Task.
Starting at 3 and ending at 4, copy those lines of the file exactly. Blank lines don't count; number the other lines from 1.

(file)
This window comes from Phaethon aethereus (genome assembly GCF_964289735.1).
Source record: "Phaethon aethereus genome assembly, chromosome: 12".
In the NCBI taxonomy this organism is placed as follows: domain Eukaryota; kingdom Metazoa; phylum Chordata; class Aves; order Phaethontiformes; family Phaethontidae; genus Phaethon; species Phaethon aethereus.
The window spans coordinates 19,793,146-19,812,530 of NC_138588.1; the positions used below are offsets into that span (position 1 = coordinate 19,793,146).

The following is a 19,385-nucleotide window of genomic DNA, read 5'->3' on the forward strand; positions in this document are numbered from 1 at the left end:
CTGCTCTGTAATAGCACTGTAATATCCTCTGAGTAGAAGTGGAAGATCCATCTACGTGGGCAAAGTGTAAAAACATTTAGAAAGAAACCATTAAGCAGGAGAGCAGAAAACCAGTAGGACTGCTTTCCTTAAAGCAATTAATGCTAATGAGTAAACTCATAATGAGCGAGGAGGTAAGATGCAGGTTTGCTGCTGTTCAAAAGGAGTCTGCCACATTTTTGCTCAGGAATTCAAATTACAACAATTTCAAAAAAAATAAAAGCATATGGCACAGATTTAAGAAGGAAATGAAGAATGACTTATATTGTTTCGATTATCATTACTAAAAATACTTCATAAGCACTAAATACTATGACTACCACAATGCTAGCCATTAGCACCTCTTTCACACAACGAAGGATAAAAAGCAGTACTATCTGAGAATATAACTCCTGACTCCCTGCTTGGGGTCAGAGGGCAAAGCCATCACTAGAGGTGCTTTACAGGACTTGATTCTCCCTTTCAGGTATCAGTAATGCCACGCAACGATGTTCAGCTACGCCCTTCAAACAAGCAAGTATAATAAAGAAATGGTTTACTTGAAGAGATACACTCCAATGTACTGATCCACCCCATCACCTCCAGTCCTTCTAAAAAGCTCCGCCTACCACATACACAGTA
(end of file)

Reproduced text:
In the NCBI taxonomy this organism is placed as follows: domain Eukaryota; kingdom Metazoa; phylum Chordata; class Aves; order Phaethontiformes; family Phaethontidae; genus Phaethon; species Phaethon aethereus.
The window spans coordinates 19,793,146-19,812,530 of NC_138588.1; the positions used below are offsets into that span (position 1 = coordinate 19,793,146).